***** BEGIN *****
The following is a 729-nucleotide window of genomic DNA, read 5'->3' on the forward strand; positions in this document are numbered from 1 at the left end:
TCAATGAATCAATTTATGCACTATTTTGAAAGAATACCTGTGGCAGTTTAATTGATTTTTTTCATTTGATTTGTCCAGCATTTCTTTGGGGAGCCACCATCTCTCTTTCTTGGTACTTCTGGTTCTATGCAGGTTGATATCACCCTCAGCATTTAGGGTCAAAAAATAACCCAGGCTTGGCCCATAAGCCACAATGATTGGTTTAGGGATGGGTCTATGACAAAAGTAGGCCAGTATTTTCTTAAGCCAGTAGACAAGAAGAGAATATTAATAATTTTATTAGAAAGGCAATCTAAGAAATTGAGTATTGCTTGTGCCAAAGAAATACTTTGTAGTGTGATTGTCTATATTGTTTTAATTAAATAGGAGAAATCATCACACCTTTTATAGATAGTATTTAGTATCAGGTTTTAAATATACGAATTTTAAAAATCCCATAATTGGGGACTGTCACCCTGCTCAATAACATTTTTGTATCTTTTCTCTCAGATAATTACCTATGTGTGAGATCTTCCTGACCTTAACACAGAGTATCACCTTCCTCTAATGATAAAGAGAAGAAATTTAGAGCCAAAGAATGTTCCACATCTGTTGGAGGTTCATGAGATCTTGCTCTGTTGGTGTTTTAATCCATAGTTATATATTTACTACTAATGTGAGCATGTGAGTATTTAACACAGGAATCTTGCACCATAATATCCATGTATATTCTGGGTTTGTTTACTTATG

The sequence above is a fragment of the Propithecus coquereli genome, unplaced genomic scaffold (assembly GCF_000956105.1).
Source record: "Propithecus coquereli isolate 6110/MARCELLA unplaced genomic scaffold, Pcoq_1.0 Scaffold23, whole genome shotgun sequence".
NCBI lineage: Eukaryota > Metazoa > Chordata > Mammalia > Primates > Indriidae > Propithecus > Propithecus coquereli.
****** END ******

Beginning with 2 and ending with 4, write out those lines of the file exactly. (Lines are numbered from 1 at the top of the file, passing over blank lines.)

TCAATGAATCAATTTATGCACTATTTTGAAAGAATACCTGTGGCAGTTTAATTGATTTTTTTCATTTGATTTGTCCAGCATTTCTTTGGGGAGCCACCATCTCTCTTTCTTGGTACTTCTGGTTCTATGCAGGTTGATATCACCCTCAGCATTTAGGGTCAAAAAATAACCCAGGCTTGGCCCATAAGCCACAATGATTGGTTTAGGGATGGGTCTATGACAAAAGTAGGCCAGTATTTTCTTAAGCCAGTAGACAAGAAGAGAATATTAATAATTTTATTAGAAAGGCAATCTAAGAAATTGAGTATTGCTTGTGCCAAAGAAATACTTTGTAGTGTGATTGTCTATATTGTTTTAATTAAATAGGAGAAATCATCACACCTTTTATAGATAGTATTTAGTATCAGGTTTTAAATATACGAATTTTAAAAATCCCATAATTGGGGACTGTCACCCTGCTCAATAACATTTTTGTATCTTTTCTCTCAGATAATTACCTATGTGTGAGATCTTCCTGACCTTAACACAGAGTATCACCTTCCTCTAATGATAAAGAGAAGAAATTTAGAGCCAAAGAATGTTCCACATCTGTTGGAGGTTCATGAGATCTTGCTCTGTTGGTGTTTTAATCCATAGTTATATATTTACTACTAATGTGAGCATGTGAGTATTTAACACAGGAATCTTGCACCATAATATCCATGTATATTCTGGGTTTGTTTACTTATG

The sequence above is a fragment of the Propithecus coquereli genome, unplaced genomic scaffold (assembly GCF_000956105.1).
Source record: "Propithecus coquereli isolate 6110/MARCELLA unplaced genomic scaffold, Pcoq_1.0 Scaffold23, whole genome shotgun sequence".